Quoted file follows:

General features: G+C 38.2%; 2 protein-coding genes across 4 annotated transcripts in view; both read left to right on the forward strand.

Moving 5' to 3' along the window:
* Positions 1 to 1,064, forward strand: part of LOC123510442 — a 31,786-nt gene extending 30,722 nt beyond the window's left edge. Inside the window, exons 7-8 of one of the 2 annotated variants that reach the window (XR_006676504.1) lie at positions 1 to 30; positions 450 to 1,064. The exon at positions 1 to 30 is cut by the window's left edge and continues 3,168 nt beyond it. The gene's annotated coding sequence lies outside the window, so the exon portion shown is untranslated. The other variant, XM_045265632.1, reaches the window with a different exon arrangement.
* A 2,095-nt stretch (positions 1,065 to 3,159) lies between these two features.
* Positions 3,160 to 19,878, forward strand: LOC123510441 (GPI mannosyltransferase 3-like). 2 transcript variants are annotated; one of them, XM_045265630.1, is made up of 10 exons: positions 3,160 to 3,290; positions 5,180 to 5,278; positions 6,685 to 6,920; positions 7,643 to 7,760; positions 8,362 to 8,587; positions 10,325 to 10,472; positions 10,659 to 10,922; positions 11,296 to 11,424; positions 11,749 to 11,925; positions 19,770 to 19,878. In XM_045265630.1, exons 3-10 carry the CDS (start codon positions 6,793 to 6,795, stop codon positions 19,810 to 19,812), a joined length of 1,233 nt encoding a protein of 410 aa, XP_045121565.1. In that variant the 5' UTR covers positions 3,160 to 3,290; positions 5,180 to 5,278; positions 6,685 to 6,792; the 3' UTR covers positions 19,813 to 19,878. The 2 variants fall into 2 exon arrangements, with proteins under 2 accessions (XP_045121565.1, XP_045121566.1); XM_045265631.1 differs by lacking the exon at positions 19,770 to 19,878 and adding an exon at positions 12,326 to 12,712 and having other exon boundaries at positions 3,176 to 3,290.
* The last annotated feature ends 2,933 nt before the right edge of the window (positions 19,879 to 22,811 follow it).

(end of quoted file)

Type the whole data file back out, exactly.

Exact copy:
General features: G+C 38.2%; 2 protein-coding genes across 4 annotated transcripts in view; both read left to right on the forward strand.

Moving 5' to 3' along the window:
* Positions 1 to 1,064, forward strand: part of LOC123510442 — a 31,786-nt gene extending 30,722 nt beyond the window's left edge. Inside the window, exons 7-8 of one of the 2 annotated variants that reach the window (XR_006676504.1) lie at positions 1 to 30; positions 450 to 1,064. The exon at positions 1 to 30 is cut by the window's left edge and continues 3,168 nt beyond it. The gene's annotated coding sequence lies outside the window, so the exon portion shown is untranslated. The other variant, XM_045265632.1, reaches the window with a different exon arrangement.
* A 2,095-nt stretch (positions 1,065 to 3,159) lies between these two features.
* Positions 3,160 to 19,878, forward strand: LOC123510441 (GPI mannosyltransferase 3-like). 2 transcript variants are annotated; one of them, XM_045265630.1, is made up of 10 exons: positions 3,160 to 3,290; positions 5,180 to 5,278; positions 6,685 to 6,920; positions 7,643 to 7,760; positions 8,362 to 8,587; positions 10,325 to 10,472; positions 10,659 to 10,922; positions 11,296 to 11,424; positions 11,749 to 11,925; positions 19,770 to 19,878. In XM_045265630.1, exons 3-10 carry the CDS (start codon positions 6,793 to 6,795, stop codon positions 19,810 to 19,812), a joined length of 1,233 nt encoding a protein of 410 aa, XP_045121565.1. In that variant the 5' UTR covers positions 3,160 to 3,290; positions 5,180 to 5,278; positions 6,685 to 6,792; the 3' UTR covers positions 19,813 to 19,878. The 2 variants fall into 2 exon arrangements, with proteins under 2 accessions (XP_045121565.1, XP_045121566.1); XM_045265631.1 differs by lacking the exon at positions 19,770 to 19,878 and adding an exon at positions 12,326 to 12,712 and having other exon boundaries at positions 3,176 to 3,290.
* The last annotated feature ends 2,933 nt before the right edge of the window (positions 19,879 to 22,811 follow it).